Posts Tagged ‘trigonometry’

Using Parallax to Measure Distance

Monday, January 19th, 2015

      Last time we introduced an optical effect known as the principle of parallax.   Today we’ll get a step closer to seeing how it’s instrumental in measuring distances.   For our example we’ll be viewing a point on a tree several blocks away.

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      Since we can’t measure the distance, r, to the tree directly by using a tape measure, we’ll have to use another approach that is made available to us through the principle of parallax.   The first step to doing this is to establish two different lines of sight to the red dot on the tree.   For our example these will originate at Points A and B, which are both viewing the same spot.

      Line of Sight A extends straight from Point A to the red spot, while Point B, which is situated only a few feet to the right of A, will provide us with a slanted line of sight to it.   We’ll refer to the path between Points A and B as Path AB, which is represented by a black dashed line and has a length, d.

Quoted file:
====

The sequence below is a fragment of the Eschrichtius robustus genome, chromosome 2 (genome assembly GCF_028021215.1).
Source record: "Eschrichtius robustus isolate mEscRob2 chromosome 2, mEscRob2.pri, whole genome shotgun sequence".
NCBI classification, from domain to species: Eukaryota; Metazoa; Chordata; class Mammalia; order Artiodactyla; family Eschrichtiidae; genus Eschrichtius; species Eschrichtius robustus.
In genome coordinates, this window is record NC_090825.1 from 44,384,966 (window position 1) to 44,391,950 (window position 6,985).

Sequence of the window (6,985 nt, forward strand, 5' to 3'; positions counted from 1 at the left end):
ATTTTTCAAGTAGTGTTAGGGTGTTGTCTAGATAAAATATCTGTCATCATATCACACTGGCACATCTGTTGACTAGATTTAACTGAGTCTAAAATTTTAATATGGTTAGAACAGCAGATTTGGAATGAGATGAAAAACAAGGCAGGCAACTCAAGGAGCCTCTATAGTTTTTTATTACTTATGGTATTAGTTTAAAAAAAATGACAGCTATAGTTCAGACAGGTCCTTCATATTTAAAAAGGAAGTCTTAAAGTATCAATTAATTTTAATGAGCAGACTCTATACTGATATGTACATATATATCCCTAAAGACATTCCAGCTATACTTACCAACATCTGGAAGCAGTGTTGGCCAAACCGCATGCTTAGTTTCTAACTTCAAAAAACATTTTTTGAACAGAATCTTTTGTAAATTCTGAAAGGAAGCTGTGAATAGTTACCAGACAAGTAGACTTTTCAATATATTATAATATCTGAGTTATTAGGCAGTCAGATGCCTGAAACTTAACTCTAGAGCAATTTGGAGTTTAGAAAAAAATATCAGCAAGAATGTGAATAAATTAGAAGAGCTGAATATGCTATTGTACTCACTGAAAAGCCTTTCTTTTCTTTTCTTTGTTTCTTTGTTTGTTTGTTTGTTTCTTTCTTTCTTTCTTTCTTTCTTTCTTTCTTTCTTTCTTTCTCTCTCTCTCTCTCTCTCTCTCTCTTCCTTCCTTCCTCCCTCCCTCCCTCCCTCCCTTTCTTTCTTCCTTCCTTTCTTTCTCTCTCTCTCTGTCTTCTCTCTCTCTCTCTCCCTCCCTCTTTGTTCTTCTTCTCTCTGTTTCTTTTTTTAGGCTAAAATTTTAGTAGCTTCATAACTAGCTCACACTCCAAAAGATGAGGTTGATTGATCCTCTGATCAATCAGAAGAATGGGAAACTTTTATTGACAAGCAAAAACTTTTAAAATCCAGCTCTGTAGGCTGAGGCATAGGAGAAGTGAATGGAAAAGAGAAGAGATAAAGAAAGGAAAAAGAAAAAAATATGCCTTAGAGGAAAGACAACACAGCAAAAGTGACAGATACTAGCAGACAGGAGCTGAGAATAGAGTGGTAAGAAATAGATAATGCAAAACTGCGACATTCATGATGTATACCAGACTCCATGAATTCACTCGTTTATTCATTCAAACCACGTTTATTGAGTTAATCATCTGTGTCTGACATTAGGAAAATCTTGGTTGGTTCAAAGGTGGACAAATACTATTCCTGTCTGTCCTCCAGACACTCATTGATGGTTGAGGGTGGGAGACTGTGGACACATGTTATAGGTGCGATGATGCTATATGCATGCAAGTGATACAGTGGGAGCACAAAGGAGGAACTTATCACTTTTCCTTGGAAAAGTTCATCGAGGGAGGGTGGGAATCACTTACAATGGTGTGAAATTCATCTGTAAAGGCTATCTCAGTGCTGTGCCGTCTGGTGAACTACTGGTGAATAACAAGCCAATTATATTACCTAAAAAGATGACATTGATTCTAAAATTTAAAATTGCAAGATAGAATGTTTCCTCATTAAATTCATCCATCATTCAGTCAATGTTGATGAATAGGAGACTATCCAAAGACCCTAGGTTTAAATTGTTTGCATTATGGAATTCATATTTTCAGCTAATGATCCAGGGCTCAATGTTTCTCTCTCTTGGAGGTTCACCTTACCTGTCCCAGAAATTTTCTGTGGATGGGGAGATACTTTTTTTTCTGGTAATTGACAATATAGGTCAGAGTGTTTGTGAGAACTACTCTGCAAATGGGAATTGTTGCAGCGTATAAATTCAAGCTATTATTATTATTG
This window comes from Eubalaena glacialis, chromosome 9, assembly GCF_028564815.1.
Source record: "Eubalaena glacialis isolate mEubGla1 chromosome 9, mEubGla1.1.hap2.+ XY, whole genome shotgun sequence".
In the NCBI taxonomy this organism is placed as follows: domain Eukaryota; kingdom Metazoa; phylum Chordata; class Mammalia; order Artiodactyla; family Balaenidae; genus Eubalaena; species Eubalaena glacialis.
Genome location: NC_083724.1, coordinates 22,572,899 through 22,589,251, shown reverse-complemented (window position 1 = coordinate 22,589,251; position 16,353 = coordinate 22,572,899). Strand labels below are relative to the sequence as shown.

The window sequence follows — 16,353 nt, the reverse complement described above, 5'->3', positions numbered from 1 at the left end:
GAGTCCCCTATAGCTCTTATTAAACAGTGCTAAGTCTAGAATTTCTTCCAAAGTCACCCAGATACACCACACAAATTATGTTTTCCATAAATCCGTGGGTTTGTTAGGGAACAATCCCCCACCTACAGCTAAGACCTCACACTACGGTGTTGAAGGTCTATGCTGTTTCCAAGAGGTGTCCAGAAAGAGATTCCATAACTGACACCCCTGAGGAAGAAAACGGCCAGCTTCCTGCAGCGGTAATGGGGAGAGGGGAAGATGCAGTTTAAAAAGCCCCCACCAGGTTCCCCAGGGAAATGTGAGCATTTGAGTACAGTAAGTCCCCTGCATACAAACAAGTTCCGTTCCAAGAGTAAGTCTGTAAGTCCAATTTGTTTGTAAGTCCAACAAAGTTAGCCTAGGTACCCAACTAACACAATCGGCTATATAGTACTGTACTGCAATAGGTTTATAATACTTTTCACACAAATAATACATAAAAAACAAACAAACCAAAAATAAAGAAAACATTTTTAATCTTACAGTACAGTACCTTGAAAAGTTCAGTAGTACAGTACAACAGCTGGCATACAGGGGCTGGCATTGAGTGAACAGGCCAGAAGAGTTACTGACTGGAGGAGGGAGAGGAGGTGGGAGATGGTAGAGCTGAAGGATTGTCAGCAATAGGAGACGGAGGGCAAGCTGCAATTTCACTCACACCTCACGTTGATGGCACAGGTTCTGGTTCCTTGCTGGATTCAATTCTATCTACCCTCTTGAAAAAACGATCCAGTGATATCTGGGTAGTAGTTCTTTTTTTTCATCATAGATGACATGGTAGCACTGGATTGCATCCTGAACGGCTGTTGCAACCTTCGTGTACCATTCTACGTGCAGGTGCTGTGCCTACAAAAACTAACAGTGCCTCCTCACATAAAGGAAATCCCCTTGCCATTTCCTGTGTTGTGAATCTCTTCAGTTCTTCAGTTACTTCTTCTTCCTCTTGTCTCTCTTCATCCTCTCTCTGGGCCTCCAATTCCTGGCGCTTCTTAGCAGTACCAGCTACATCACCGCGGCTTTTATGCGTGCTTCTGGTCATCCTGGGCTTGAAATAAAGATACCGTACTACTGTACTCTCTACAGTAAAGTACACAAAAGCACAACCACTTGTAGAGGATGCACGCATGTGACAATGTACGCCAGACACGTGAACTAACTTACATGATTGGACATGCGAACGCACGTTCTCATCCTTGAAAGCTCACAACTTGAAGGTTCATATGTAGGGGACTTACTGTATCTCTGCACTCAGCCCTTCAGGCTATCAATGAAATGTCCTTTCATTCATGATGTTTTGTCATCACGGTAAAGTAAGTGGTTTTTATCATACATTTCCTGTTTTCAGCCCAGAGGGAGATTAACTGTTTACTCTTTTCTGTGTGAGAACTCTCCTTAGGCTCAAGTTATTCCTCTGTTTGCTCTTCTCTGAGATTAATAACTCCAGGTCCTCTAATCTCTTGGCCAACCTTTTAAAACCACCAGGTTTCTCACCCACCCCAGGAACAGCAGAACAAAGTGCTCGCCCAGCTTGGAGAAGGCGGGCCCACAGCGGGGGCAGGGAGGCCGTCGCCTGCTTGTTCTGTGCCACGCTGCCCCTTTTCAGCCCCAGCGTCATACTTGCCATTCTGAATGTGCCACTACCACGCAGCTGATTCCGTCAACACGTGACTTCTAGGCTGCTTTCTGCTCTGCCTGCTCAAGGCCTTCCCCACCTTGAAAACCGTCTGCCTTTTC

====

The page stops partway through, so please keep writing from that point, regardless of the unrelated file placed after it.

You may have noticed from the illustration that Line of Sight B, because it lies on a slant relative to Line of Sight A, provides us with an internal angle, θ, relative to Path AB.   This relationship is in fact required to exist if we are to use the principle of parallax, and you’ll see why later.

      Another requirement is that Path AB must be at a right angle to Line of Sight A, which it is.   The illustration bears this out by the fact that a right triangle is formed when Lines of Sight A, B, and Path AB intersect.

      Right triangles are generally regarded as special within mathematics, but they are particularly special when applying the principle of parallax.   The presence of a right triangle enables us to use a branch of mathematics known as trigonometry to correlate the triangle’s angles to the ratios of the lengths of its sides.   In other words, we can calculate r by using trigonometry if we are able to measure d and θ.

      We’ll see how that calculation is done next time.